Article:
This is the second in a two-part post about perfectionism, disability, and the Olympics. I am grateful to all who read Part One, and wish to express my added appreciation to those who participated in the discussion of the post. Your sharing enriches our understanding of the complexity and power of the Medicine Wheel teachings.
Yesterday the Olympics came to a close; the Paralympics begin in 11 days. Saturday evening Jennie and I watched a Gimp DVD. She is planning to show it to her Expressive Therapies class, along with some material from Bill T. Jones. Its been a while since we last saw Gimp in performance so revisiting their work was a revelation.
The Paralympics is a much-needed, if under-reported competition for athletes who happen to be disabled. The Gimp Project is a collective of dancers, able-bodied and disabled. The Paralypics is a contest; Gimp is a collaboration exploring the world of disability experience. The first seeks perfection, the latter revels in the beauty of imperfection. The Paralympics pursue inclusion, abet separate and unequal; Gimp tells stories, often casting light on the processes which support marginalization and exclusion.
There is a remarkable silence surrounding these processes, although many activists, academics, and artists have sought to illumine them. I believe they are the same social processes that erase the lived experience of marginalized individuals and groups everywhere. These systems are pervasive and largely invisible; they are also profoundly human.
The Medicine Wheel holds all of human experience, offering us a view of life as a whole. There is a place on the Wheel for everything that can be encountered, even a space for our collective fear of otherness and contagion. The Wheel reminds us that we will each encounter all that is, whether directly or through the experiences of others. Our fates are inexorably woven together; the fate of each is that of all. As we meditate on the Wheel we are encouraged to consider that while they seem real, both safety and isolation are illusory, transitory states.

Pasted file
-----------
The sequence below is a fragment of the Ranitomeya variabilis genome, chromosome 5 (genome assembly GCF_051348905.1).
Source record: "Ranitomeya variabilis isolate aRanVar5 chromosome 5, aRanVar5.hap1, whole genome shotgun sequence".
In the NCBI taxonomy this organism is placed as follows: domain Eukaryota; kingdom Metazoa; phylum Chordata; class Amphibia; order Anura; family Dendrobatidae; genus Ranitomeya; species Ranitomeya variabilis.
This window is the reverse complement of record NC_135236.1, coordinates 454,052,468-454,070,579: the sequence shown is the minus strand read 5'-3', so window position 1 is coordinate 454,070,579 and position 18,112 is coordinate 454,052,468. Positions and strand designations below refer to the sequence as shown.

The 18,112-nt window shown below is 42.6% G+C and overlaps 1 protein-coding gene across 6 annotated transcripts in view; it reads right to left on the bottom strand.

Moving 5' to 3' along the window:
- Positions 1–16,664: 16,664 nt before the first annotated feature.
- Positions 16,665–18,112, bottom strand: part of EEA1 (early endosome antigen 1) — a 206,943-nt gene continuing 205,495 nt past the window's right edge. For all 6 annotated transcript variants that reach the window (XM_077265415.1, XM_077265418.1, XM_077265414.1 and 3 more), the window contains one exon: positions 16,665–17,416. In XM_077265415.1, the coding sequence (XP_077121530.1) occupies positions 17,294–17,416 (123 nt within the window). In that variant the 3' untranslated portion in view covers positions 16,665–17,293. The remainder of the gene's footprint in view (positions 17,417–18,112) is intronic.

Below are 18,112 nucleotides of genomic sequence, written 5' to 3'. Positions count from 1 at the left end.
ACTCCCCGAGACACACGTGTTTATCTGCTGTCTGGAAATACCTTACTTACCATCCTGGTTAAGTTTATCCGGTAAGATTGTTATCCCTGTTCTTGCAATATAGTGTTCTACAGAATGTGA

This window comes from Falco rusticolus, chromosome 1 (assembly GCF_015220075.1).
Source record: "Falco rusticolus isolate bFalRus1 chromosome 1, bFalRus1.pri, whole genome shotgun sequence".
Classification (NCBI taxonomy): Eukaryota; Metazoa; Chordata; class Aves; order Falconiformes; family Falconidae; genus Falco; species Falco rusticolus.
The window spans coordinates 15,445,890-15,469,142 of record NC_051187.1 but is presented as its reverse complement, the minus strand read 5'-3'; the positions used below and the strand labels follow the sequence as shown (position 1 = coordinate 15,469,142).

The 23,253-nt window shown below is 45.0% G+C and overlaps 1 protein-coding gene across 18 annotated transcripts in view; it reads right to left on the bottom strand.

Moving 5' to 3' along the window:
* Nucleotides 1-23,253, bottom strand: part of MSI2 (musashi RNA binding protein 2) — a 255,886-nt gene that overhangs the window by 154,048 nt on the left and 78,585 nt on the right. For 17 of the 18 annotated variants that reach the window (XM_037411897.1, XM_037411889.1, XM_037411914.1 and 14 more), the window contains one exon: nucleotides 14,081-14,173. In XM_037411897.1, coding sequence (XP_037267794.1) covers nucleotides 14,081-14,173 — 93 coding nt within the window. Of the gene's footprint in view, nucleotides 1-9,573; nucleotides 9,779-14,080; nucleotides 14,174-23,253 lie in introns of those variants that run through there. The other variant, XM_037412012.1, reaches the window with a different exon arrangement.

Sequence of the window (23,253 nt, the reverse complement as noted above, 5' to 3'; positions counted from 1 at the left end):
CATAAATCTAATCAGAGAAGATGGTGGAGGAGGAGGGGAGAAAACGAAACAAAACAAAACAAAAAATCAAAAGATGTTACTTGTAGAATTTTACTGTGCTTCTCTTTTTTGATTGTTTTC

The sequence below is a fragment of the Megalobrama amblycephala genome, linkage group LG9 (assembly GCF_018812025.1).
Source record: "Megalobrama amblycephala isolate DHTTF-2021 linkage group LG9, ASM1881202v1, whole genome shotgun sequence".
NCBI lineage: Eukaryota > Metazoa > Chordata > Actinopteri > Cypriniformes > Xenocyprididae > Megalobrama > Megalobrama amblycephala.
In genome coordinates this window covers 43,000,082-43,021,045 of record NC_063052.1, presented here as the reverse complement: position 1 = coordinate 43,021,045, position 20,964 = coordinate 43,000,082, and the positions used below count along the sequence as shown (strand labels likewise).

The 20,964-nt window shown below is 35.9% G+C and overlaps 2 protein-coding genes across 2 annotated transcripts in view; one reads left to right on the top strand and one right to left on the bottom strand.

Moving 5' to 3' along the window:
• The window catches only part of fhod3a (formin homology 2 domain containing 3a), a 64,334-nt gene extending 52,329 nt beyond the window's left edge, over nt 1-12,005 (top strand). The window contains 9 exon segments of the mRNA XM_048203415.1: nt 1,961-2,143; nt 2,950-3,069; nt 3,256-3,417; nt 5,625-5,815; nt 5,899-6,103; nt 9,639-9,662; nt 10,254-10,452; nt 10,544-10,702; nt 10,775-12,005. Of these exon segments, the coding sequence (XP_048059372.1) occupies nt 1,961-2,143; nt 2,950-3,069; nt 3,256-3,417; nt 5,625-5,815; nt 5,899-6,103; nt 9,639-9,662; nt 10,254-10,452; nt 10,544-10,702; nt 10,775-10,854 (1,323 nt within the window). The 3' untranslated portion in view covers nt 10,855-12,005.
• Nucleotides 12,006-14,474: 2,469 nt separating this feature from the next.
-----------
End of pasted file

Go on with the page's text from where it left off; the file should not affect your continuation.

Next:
The last few months I have found myself wandering the wilderness that is part of the Post Polio experience. Recent health concerns continue to bring up ancient unresolved feelings, along with worries about the future. I have found myself repeatedly thrown back to the fear and pain of the acute illness and post-illness recovery, and the social isolation imposed on me as a Polio. I am also and repeatedly reminded the effects of the virus continues to impact my life and thus the lives of those I hold dear.
I’ve been trying to understand where the experience of Post Polio might live on the Wheel. I believe, for me, now, it lies in the North, the place of aging, teaching, and eventually, making preparations to return to the Spirit World. (The North is also the place of preparation for rebirth!) The journey is complicated as I find myself trying to make sense of my nearly lifelong disability, and doing so at a place on the Wheel when it is also my task to face a declining body.
Part of the task is to acknowledge my fear of erasure. I have lived my life during an epoch in which Polio was eradicated in much of the world. I was taught that I had survived the virus and should get on with life, ignoring, as much as possible, the devastation to my body and psyche. As I noted in my last post, the issue of assimilation or “passing” is thorny. The normative prescription offers the possibility of inclusion, yet to follow that advice is to participate in a collective act of erasure, to become invisible, and thus lose Self.
Every human being comes to a place where s/he is vulnerable; each of us eventually faces the treat of erasure and the powerful emotions that accompany the threat. In a culture addicted to perfection, and dismissive of difference and need, such moments carry added fear and shame. How odd that such an essentially human experience is marginalized, leaving so many to face the North filled with loneliness and dread.
We have, I believe, relegated the task of accompanying folks on the journey through the North to the health care profession and the clergy. As a result, we have ostracized the insight and wisdom that may accompany disability, experiences of trauma, and aging. Oddly, in doing so we have created great suffering for the very young we profess to idolize, for we have denied them context. How are they, in the face of ceaseless messages about the centrality of competition and perfection, to know they are all loveable, all sacred, beautiful, and desirable in their humanness and imperfections?
Our collective focus on being faultless sells products and drives our economy, yet blinds us to the fate of our neighbors and the world. Our deeply held collective desire for safety encourages us to abandon our elders, young people, and children, threatens our very being as a species, and steals our Souls. Still, as prophesy insists, we have options. We can risk relearning the wisdom of the Wheel, accept the complexity and terror of being human, and journey together into a Sixth World. There are, if we make it so, seats for all at the table.
We are at a crossroad. I wonder which path will we follow going forward.